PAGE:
And then I unexpectedly stumbled into an Analog Rytm. I never intended to, figuring that the Tempest should be more than enough for me. I actually intended to flip it. But after just a few days of playing with it, I was hooked. The synth engine is not nearly as open ended as the Tempest and I count that as a strength in this case. Point A to Point B is a short trip. The basic editing on the Rytm is a bit deeper than on the original TR’s, but not that much. There are different algorithms (aka “Machines”) for the different types of drum sounds and each of those algorithms has slightly different parameters. For example, you want a bass drum, you tune it, set decay, click, volume, etc. and you have a nice deep, punchy bass drum. So you can leave it at that and, I really have to say, it is definitely up there with the classics. But move beyond that a bit and you have full filter control and amp editing with overdrive, reverb send and delay send per sound. Just dial in a thumping 909 type kick, overdrive it just slightly and I think it will make you a believer.
And what was that other thing the Rytm has… oh yeah. User sample upload with one full GB of space on the +drive! 😉 Not only does it nail the analog drums in a big way, the Rytm can really be any of the old rompler drum machines you want it to be. Load it up with Linndrum, R-70, SR-16 samples, whatever you want. You know that “300 drum machines” sample pack that’s been around online for years? Well, you now have a drum machine that is capable of loading them all up to recall and tweak at a moment’s notice. Not only that, but samples on here run through the analog filter, overdrive and compressor just like the synth section does so they sound great. Take it a step further though and think about the drums that don’t come out of a machine: breakbeats. You have plenty of room to load up your favorite breaks and you have the tools to aggressively manipulate them. There is no sample chop on the Rytm but you don’t really need to chop it because you can isolate the hit that you want to sound on each step by adjusting the start and end points.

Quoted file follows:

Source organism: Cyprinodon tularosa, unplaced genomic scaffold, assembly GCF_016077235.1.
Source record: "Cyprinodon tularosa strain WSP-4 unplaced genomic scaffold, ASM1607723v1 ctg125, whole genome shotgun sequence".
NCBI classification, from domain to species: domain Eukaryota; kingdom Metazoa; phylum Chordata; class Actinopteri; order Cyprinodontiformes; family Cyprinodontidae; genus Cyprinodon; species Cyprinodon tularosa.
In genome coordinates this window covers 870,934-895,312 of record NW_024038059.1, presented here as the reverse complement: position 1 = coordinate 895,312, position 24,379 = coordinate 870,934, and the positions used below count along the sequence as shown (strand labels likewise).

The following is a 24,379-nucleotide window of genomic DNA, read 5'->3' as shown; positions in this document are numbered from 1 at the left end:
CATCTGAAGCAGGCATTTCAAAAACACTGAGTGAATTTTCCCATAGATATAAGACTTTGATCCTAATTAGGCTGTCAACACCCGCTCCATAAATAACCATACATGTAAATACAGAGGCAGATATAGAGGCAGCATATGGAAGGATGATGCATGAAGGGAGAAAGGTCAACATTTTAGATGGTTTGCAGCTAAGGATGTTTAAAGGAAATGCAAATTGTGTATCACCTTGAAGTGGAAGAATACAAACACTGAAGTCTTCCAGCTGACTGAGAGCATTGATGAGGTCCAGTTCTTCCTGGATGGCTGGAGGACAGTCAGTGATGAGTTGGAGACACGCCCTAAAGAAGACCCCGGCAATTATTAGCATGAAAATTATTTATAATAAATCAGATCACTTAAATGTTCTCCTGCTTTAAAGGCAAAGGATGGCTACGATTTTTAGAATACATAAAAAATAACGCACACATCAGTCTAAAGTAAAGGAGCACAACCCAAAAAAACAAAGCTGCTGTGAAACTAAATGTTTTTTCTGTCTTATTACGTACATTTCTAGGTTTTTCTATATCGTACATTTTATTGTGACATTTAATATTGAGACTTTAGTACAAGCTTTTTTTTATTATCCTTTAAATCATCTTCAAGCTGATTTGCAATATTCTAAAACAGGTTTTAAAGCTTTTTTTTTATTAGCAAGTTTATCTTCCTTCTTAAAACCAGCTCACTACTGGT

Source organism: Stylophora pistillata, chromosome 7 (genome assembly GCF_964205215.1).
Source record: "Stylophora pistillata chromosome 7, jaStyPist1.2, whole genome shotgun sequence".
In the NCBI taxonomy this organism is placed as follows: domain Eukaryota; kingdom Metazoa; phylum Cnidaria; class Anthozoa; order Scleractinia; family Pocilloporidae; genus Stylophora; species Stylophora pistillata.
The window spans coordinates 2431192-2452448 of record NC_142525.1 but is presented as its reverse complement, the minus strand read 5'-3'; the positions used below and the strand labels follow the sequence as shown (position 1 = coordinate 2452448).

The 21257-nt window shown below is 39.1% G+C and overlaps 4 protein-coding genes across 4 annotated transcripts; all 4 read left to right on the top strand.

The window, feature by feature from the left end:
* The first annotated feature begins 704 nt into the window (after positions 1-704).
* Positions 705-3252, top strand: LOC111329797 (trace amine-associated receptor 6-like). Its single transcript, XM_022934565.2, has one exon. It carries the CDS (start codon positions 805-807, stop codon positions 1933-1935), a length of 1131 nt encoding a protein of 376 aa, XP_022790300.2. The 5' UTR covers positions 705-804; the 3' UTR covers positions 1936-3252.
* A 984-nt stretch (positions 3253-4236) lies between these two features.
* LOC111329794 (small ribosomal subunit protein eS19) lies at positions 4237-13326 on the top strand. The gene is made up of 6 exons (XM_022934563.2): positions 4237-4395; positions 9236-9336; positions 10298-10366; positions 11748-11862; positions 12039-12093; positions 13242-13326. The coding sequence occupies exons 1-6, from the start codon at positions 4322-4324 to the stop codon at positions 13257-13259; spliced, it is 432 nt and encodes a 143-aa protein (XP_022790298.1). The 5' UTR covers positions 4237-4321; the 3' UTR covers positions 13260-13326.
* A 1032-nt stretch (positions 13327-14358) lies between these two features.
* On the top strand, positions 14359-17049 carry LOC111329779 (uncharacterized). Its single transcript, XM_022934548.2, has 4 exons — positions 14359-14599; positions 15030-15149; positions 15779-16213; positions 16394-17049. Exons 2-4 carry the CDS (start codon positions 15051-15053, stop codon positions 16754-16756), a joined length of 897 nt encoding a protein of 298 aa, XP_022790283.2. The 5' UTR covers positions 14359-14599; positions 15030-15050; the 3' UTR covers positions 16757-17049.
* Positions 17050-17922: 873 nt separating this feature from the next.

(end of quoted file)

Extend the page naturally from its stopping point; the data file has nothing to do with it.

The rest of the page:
Like I mentioned above, synthesis on the level of the Tempest is simply not possible on the Rytm but it is very easy to load up several hundred (even thousands) of single cycle waveforms, wavetables, sample chains, etc. Whereas the Tempest gives you two LFO’s, five envelopes and an incredibly deep mod matrix, the Rytm gives you one LFO, filter and amp envelopes, bit reduction, overdrive, reverb and delay. Whereas on the Tempest any sound can be played chromaticly and with six voice polyphony, Rytm can play chromatically but only monophonically. But that doesn’t mean you can’t crank out some great synth sounds. Monophonic basslines come very easily out of the Rytm and, truth be told, the filter is more flexible than the one on the Tempest. You have, if I recall, six different filter types on the Rytm (including a band pass) so it’s entirely possible to make airy, wispy pad sounds and the like in addition to gritty basslines.